It’s starting to seem as if you can send almost anything into space these days: your grandmother’s ashes, 3D printers, Hello Kitty dolls. This summer, that list of flying stuff grew to include a Holga camera—four of them, actually. The Holga—as you surely know if you’re a photo buff and probably don’t if you’re not—is the simplest, crudest, film camera there is. It’s made of basic plastic, it wouldn’t know a hi-def digital image if it fell over one and for those reasons and more, it has a wildly enthusiastic cult following—and has since its introduction in the early 1980s. Technically, none of the Holgas went to space, but they did make it to the stratosphere—105,000 ft. or 19.8 mi. (32,000 m, 32 km) up. That’s plenty high enough to get a good picture of Earth with that wonderful, cosmic, shot-from-space look about it.
The Holgas—as befits their wonderfully low-tech nature—were flown by a rag-tag team of photography students at the Harrington College of Design and their rebel-with-a-cause professor, Dirk Fletcher. Fletcher runs a beloved summer course, Modern Alternative Photographic Practices, in which he aims to teach his students to become MacGyvers of photography. Inspired by their department’s “Golden Holga” award, Fletcher and five of his students challenged themselves to build—from scratch—a vessel that could take the cameras toward space and fire the shutters at the right time. Part of the clunky Holga’s charm is that it takes a great deal of force to fire its trigger. That by itself increased the project’s already high degree of difficulty—making it something of a photographic odyssey, requiring ever greater feats of ingenuity. The team ended up with an ingenious camera-carrying space vessel, an incredible Go-Pro video (wait for the ballon to pop!), and a singular image of the blue planet. Here, in brief, are three of their best innovations:
- The Tripping Mechanism: One of the biggest problems Fletcher and his students faced was how to fire those sticky shutters. They needed a mechanism that would deliver the right amount of force, 100% of the time, in freezing temperatures. After a few failed attempts (including, at one point, a spinning X-acto knife), one of the students had an inspiration: power car door lock actuators. It turned out that two Ford actuators provide the right amount of pressure, about 15 pounds (6.8 kg).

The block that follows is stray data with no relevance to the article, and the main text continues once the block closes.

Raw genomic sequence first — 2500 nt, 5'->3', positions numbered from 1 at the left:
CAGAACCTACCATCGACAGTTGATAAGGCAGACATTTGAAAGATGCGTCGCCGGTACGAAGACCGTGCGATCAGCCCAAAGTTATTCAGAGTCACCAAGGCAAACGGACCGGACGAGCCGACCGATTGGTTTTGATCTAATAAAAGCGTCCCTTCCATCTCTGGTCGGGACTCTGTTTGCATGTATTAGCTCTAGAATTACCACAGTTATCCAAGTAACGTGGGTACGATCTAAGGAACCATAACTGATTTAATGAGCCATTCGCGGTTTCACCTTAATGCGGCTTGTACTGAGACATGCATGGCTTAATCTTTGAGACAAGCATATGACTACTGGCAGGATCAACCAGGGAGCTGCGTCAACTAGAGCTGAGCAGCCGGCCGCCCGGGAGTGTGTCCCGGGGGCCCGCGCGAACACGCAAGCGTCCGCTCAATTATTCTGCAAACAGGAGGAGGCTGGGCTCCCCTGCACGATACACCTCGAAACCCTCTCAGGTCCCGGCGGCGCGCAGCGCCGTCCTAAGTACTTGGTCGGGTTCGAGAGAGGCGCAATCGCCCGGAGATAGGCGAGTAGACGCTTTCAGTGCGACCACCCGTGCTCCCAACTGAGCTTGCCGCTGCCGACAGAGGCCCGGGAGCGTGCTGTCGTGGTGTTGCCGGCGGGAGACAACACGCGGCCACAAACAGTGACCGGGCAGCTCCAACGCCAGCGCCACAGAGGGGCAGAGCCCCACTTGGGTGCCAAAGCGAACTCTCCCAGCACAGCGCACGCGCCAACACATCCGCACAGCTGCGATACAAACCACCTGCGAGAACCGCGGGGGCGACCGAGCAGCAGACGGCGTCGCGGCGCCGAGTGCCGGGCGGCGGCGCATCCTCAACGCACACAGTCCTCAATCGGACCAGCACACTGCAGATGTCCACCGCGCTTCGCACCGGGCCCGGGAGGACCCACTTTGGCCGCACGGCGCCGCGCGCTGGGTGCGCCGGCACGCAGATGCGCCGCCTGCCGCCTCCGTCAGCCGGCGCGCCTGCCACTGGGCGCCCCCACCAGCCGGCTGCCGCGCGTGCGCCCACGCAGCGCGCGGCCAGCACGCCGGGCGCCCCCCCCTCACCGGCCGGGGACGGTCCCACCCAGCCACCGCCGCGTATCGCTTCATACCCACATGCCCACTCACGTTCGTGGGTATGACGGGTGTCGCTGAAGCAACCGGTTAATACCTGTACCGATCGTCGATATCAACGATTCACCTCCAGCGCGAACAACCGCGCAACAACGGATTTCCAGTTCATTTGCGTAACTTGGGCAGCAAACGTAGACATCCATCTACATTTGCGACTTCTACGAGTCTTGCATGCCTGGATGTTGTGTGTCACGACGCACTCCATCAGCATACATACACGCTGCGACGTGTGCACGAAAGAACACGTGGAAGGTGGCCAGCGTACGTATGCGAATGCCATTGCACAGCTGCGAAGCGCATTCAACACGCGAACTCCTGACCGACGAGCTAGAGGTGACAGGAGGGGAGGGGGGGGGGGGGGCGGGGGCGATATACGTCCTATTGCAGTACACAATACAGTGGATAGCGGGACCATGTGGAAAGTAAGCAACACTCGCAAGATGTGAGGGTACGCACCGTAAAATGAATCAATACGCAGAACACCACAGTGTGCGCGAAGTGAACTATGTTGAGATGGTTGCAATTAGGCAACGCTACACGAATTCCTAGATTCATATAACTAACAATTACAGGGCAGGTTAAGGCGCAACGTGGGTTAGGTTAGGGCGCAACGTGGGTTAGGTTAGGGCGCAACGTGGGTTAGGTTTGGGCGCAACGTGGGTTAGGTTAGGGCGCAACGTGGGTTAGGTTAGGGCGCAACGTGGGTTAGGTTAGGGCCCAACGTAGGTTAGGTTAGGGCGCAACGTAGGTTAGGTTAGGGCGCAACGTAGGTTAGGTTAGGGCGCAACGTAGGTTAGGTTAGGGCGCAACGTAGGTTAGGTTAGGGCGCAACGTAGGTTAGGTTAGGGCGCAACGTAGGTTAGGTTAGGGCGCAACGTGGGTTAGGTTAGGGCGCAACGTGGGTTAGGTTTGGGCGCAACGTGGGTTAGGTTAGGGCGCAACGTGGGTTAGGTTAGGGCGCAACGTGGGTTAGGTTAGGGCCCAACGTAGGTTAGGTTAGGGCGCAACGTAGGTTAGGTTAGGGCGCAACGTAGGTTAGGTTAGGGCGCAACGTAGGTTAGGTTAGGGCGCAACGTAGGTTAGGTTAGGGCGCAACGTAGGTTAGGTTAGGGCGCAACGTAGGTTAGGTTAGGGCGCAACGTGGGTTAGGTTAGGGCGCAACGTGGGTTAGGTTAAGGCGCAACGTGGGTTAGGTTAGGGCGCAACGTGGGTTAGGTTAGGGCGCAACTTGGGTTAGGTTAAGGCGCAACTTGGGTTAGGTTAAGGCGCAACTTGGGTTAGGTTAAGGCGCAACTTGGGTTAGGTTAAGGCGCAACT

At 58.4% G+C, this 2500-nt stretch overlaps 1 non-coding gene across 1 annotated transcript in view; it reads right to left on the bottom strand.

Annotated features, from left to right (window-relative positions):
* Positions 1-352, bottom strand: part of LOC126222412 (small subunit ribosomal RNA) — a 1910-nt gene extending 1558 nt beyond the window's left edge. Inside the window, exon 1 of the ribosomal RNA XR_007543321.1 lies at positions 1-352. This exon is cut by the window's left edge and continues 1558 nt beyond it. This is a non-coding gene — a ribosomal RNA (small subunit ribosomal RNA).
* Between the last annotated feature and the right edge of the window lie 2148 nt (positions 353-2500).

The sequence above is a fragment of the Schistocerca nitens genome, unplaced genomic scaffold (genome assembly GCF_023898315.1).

- The GPS Mount: Getting the cameras into near-space was one thing. Getting them back was a whole different matter. Fletcher and his students found a GPS device that would continue to work as it traveled in and out of the stratosphere—which is not a sure thing, since many GPS systems rely on cell towers, which are useless once you get a mile or two off the ground. Instead, the team used a heavy-duty model that is intended for hikers and relies on satellites alone. The only remaining issue was that the GPS would have to stay pointing towards the sky no matter what side the vessel landed on when it returned to Earth, otherwise the payload might never be recovered. In another stroke of serendipitous genius, a visiting student remembered seeing Gyro bowls in an infomercial—nested plastic bowls for kids that stay right-side-up no matter which way they’re twisted or turned. Using this concept, Fletcher built a rig that approximated the same effect and kept the GPS inside the camera carrying vessel upright.
- The Vehicle: Finding a weather balloon to get the cameras up to 105,000 feet was easy. Finding a vessel to keep the Holgas cozy proved to be more of a challenge. The team ended up housing the cameras, tripping mechanism, GPS, and two GoPro cameras in a giant three foot by two foot styrofoam Omaha Steak Club cooler. “I didn’t know you could get that many Omaha Steaks,” said Fletcher. Fortunately, the Holgas weighed much less than the meat.
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